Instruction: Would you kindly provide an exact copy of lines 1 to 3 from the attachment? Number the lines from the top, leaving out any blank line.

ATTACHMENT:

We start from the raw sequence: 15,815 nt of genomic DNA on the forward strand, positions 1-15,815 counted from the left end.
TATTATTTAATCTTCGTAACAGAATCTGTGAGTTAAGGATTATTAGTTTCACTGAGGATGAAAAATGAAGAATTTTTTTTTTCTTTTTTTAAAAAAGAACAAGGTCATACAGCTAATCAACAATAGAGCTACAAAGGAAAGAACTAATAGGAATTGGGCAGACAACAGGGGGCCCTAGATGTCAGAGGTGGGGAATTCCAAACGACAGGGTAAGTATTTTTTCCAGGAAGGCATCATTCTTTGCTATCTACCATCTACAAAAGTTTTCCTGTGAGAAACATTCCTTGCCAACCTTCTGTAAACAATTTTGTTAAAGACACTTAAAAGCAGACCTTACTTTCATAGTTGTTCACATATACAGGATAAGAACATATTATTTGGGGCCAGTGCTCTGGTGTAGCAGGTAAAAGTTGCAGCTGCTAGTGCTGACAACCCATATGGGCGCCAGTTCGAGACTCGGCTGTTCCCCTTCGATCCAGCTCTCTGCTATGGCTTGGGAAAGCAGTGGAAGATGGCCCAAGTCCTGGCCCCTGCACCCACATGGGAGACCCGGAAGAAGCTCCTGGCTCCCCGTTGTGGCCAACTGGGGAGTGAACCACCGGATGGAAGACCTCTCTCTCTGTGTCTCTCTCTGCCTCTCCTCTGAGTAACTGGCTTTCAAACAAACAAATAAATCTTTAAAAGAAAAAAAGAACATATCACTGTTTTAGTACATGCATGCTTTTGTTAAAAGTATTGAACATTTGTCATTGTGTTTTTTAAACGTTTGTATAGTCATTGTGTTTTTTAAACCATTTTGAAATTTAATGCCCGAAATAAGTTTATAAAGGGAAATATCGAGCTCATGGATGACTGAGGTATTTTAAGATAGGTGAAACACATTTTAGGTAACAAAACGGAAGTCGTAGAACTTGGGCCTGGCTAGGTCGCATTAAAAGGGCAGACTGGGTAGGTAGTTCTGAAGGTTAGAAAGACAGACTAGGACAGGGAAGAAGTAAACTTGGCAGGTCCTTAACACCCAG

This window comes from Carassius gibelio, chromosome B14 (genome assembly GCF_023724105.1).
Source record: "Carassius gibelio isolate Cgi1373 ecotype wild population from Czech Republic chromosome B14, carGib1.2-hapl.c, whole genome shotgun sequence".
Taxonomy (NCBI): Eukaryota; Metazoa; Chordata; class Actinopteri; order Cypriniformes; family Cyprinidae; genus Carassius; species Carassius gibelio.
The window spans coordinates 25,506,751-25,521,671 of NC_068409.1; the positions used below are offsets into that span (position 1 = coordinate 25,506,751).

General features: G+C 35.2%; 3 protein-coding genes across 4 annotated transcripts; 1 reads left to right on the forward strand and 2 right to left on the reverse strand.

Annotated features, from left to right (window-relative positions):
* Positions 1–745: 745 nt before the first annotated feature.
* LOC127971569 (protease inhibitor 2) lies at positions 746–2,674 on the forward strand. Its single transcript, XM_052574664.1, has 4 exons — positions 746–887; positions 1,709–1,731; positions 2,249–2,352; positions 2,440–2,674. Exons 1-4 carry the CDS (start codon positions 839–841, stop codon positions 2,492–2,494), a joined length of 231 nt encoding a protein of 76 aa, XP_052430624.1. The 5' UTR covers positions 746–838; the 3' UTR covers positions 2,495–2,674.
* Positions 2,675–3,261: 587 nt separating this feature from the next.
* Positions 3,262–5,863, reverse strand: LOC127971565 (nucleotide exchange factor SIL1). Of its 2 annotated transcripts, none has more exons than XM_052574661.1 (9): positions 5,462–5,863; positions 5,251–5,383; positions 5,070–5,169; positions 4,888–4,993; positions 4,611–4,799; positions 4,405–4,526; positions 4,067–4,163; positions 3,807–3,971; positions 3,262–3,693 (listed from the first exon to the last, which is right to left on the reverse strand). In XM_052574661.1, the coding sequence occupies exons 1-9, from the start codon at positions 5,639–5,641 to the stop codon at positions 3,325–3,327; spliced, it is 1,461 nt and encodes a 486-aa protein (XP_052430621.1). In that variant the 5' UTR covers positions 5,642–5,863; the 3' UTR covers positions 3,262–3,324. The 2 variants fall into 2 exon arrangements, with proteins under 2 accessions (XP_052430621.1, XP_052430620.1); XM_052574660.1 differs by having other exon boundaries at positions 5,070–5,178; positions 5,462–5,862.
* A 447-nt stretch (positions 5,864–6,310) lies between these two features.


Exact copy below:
We start from the raw sequence: 15,815 nt of genomic DNA on the forward strand, positions 1-15,815 counted from the left end.
TATTATTTAATCTTCGTAACAGAATCTGTGAGTTAAGGATTATTAGTTTCACTGAGGATGAAAAATGAAGAATTTTTTTTTTCTTTTTTTAAAAAAGAACAAGGTCATACAGCTAATCAACAATAGAGCTACAAAGGAAAGAACTAATAGGAATTGGGCAGACAACAGGGGGCCCTAGATGTCAGAGGTGGGGAATTCCAAACGACAGGGTAAGTATTTTTTCCAGGAAGGCATCATTCTTTGCTATCTACCATCTACAAAAGTTTTCCTGTGAGAAACATTCCTTGCCAACCTTCTGTAAACAATTTTGTTAAAGACACTTAAAAGCAGACCTTACTTTCATAGTTGTTCACATATACAGGATAAGAACATATTATTTGGGGCCAGTGCTCTGGTGTAGCAGGTAAAAGTTGCAGCTGCTAGTGCTGACAACCCATATGGGCGCCAGTTCGAGACTCGGCTGTTCCCCTTCGATCCAGCTCTCTGCTATGGCTTGGGAAAGCAGTGGAAGATGGCCCAAGTCCTGGCCCCTGCACCCACATGGGAGACCCGGAAGAAGCTCCTGGCTCCCCGTTGTGGCCAACTGGGGAGTGAACCACCGGATGGAAGACCTCTCTCTCTGTGTCTCTCTCTGCCTCTCCTCTGAGTAACTGGCTTTCAAACAAACAAATAAATCTTTAAAAGAAAAAAAGAACATATCACTGTTTTAGTACATGCATGCTTTTGTTAAAAGTATTGAACATTTGTCATTGTGTTTTTTAAACGTTTGTATAGTCATTGTGTTTTTTAAACCATTTTGAAATTTAATGCCCGAAATAAGTTTATAAAGGGAAATATCGAGCTCATGGATGACTGAGGTATTTTAAGATAGGTGAAACACATTTTAGGTAACAAAACGGAAGTCGTAGAACTTGGGCCTGGCTAGGTCGCATTAAAAGGGCAGACTGGGTAGGTAGTTCTGAAGGTTAGAAAGACAGACTAGGACAGGGAAGAAGTAAACTTGGCAGGTCCTTAACACCCAG

This window comes from Carassius gibelio, chromosome B14 (genome assembly GCF_023724105.1).